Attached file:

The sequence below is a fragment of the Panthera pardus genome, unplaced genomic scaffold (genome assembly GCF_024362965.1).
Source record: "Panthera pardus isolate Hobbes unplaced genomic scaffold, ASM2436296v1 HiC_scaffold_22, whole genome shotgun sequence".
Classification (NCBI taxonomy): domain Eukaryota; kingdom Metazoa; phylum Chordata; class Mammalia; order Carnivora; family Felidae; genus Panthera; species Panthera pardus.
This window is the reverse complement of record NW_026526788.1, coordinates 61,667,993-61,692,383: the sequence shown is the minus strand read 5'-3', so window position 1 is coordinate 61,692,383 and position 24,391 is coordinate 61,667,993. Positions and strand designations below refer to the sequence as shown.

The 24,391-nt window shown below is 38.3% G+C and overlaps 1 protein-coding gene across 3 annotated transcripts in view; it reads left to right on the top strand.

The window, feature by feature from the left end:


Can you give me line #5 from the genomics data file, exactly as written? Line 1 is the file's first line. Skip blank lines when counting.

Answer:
The 24,391-nt window shown below is 38.3% G+C and overlaps 1 protein-coding gene across 3 annotated transcripts in view; it reads left to right on the top strand.